Can ATF be used to oil an electric motor?

Thread Starter

Rahulk70

Joined Dec 16, 2016
511
Hello everyone,

I have a vintage NOS Series DC electric motor with me. The motor shaft quite stiff and when powered up from an 18V laptop power supply it does spin, but the rpm is quite low as its rated for 2400rpm. It's an 18VDC, Model: YY1W027 from Universal Electric Co. On the label of the motor (see attachment please) it says oil the motor every three months with No. 20 Auto Oil.

I have some Automatic Transmission Fluid with me and also some sewing machine oil from grapes brand. If I remember it must be a Grade 15 as per manufacturer when I brought it long ago. Can any of these be used to lubricate the motor? If yes which of them would be better.

Thanks in advance,
R
 

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MaxHeadRoom

Joined Jul 18, 2013
21,600
What is the composition of the bearings, if sintered bronze, you do not want to use a grease based lube, this will make matters worse.
The bearing cover shows a oil spout so thin oil is necessary, ATF can be used in place of a recommended, but also the #15 you show should be OK.
If it is stiff to turn, it would be better to take the end covers off and soak and lube them that way until they spin freely.
Max.
 

Thread Starter

Rahulk70

Joined Dec 16, 2016
511
if you did not meant it by default , there is no point to lubricate the motor but the bearings of - so you'd go for this

https://www.google.com/search?q=electro-mechanics+bearing+grease

i have only maintained the fan bearigns - flushed with WD 40 then silica then lubed with grease - (donno if it's a correct sequence)
I did clean the bushings of the motor and the armature to remove the old crusty lubricant or grease. It was what that made the motor so difficult to spin and very stiff. I cleaned it off with WD-40 and then with Solder Seal Gunk Silicone oil.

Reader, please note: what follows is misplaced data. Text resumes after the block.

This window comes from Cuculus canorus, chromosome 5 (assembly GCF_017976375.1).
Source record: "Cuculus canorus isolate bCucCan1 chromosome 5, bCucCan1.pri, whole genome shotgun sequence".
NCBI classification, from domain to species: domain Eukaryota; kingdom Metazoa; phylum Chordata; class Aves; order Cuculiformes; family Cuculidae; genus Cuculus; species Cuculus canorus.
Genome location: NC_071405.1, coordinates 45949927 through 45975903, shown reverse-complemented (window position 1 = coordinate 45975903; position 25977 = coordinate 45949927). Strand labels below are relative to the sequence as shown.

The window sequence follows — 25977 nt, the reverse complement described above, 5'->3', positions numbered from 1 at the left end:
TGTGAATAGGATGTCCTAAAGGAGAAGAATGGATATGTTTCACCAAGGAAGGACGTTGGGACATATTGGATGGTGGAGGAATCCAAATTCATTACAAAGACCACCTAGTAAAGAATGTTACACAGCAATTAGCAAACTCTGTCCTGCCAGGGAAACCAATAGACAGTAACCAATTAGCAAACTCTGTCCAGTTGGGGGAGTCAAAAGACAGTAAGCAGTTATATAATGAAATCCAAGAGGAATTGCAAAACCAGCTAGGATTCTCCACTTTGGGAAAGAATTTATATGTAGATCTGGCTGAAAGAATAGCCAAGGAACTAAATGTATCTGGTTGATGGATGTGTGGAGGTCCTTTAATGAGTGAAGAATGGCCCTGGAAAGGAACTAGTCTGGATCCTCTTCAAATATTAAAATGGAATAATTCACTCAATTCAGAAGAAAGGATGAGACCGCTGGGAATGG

I didn't want to use any grease as I'm not very sure about the type of grease or if it's recommended for this motor. On the motor label they have mentioned only about No.20 SAE Oil.
 

Thread Starter

Rahulk70

Joined Dec 16, 2016
511
What is the composition of the bearings, if sintered bronze, you do not want to use a grease based lube, this will make matters worse.
The bearing cover shows a oil spout so thin oil is necessary, ATF can be used in place of a recommended, but also the #15 you show should be OK.
If it is stiff to turn, it would be better to take the end covers off and soak and lube them that way until they spin freely.
Max.
Hello Max,
This motor does not have ball bearings, instead it's bushings I see. I've attached a few more picture of the inside of the motor in the original post for a reference. Yes, I don't plan to use grease as I was worried about the grease aching any issues.

I was skeptical about ATF because its a thinner oil and its lubrication effect may not last very long is my concern. The sewing oil is more viscous though.

It was stiff as the old lubricant around the bottom of the armature was crusty and dried up there. I had to clean it off completely. I think I'll go ahead with the sewing oil then. BTW can I use compressor mineral oil? I mean the ones in R-22 type compressors?
 

MaxHeadRoom

Joined Jul 18, 2013
21,600
It sounds like you have sintered bronze (porous) bearings, once they become saturated, i.e. non-porous, they really need replacing, the other way is to leave them to soak in Kerosene for a couple of days then blow them out with compressed air.
Then soak in the correct or similar SAE oil.
Check for wear also.
Max.
 

jpanhalt

Joined Jan 18, 2008
10,465
I am not only a left-handed dyslexic, but I need a new keyboard. The letters are worn off half the keys. So errors from my Columbus school of typing go undetected. Error fixed.